That Christians For Dean www guy

That Christians For Dean www guy January 28, 2004

John Paget has no doubt there are conservative Christians in cyberspace who are praying for the salvation of his soul.

This may seem like a strange use of prayer time, seeing as how he is a pro-life, evangelical Christian who is a graduate of Biola University — once the Bible Institute of Los Angeles — and active at the First Baptist Church in Olympia, Wash.

Then again, Paget runs a certain political website.

It’s, with this cheery headline: “Good News! Christians don’t have to vote Republican anymore!”

Thus, Paget gets mail. Some of it says “hallelujah” or “Thank God somebody is doing this.” But many correspondents disagree.

“Lots of people assume I’m a fake, some stooge working for the campaign who is trying to fake Christians into voting for Dean,” he said. “Some people think I’m all mixed up. Many others assume that I’m lost and they say they’re praying that I will accept Jesus Christ as my Lord and Savior.”

Paget laughed and added: “So I feel supported in what I do. I have all these people praying for me.”

Other letters urgently question Paget’s core belief — that his progressive views on peace, economics, gender and the environment can justify voting for a politician who backs abortion rights and gay rights.

Consider this email from Austin, Texas: “If you are a Christian and plan to vote for Dean, or a Democrat, you need to get on your knees and ask God for guidance because you are on the wrong track, or you do not worship the same God as do most Christians. … They will eventually lead to the downfall of this nation. Wake up.”

Actually, Paget is a documentary filmmaker and he does not work for Dean. He also noted that he is registered as an independent. Nevertheless, he is a statistical rarity. He is a morally conservative churchgoer who feels at home among Democrats. Dean and the other Democrats know they need to find more people like Paget — quick.

It’s a matter of numbers. Voter News Service found that 14 percent of 2000 voters attended religious services more than once a week. These voters backed George W. Bush by a 27-percent margin. The 14 percent of the voters who said they never attended went to Al Gore by a 29-percent margin.

These secular voters are especially crucial in major cities on both coasts, noted Louis Bolce and Gerald De Maio of the City University of New York, writing in The Public Interest. But national Democratic candidates know they also need votes in the Bible Belt and heartland.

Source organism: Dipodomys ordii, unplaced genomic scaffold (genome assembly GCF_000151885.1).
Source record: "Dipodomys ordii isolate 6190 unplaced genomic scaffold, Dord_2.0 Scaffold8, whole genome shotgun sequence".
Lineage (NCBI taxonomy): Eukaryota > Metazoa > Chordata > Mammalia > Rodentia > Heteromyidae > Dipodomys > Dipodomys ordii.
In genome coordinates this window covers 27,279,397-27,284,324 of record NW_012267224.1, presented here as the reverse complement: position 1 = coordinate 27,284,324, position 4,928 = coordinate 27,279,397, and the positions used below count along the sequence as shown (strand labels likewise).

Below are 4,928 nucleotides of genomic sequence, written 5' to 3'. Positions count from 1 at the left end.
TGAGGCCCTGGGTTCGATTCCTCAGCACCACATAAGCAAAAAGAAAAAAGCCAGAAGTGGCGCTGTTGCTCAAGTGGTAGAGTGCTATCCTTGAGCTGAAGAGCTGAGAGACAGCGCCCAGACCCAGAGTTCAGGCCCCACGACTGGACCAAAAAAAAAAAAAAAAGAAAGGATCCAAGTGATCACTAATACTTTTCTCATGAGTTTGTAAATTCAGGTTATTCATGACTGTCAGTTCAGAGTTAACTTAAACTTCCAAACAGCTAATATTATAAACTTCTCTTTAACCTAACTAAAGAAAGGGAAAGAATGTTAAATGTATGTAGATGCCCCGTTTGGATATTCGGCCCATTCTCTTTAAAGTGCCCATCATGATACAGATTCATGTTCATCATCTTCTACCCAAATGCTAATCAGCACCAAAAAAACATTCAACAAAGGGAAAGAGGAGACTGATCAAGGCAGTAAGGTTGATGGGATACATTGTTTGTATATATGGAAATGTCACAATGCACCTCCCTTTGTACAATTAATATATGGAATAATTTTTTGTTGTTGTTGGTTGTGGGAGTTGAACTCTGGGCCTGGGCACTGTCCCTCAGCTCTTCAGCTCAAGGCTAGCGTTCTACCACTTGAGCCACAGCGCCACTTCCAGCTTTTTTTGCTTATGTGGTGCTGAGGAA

This “pew gap” is not new. While trends vary among blacks and Hispanics, they noted, the religion gap among white voters in the 1992, 1996 and 2000 presidential elections was “more important than other demographic and social cleavages. … (It) was much larger than the gender gap and more significant than any combination of differences in education, income, occupation, age, marital status and regional groupings.”

Meanwhile, the fastest growing Democratic power bloc is what Bolce and De Maio called the “anti-fundamentalist” voter. In 1996 and 2000, about a third of the total white Democratic presidential vote came from these voters that identified themselves as intensely secular or religious liberals.

As a member of the progressive United Church of Christ, Dean was preaching to these voters when he told a Houston crowd, “We’ve got to stop voting on guns, gods, gays and school prayer.” He also told the Washington Post that his faith played a crucial role in convincing him to sign a Vermont bill legalizing civil unions for gays. “From a religious point of view, if God had thought homosexuality is a sin, he would not have created gay people,” he said.

Hear those church doors slamming?

At some point, said Paget, Democratic candidates will have to learn how to reach out to traditional believers, especially those — such as Southern evangelicals and northern Catholics — who once were crucial to their party’s fortunes.

“Democrats have to get over their hostility to Christians and realize that we are not all Pat Robertsons and Jerry Falwells,” he said. “They have to stop taking pot-shots at us and be willing to invite us into a broader, more diverse Democratic Party.”

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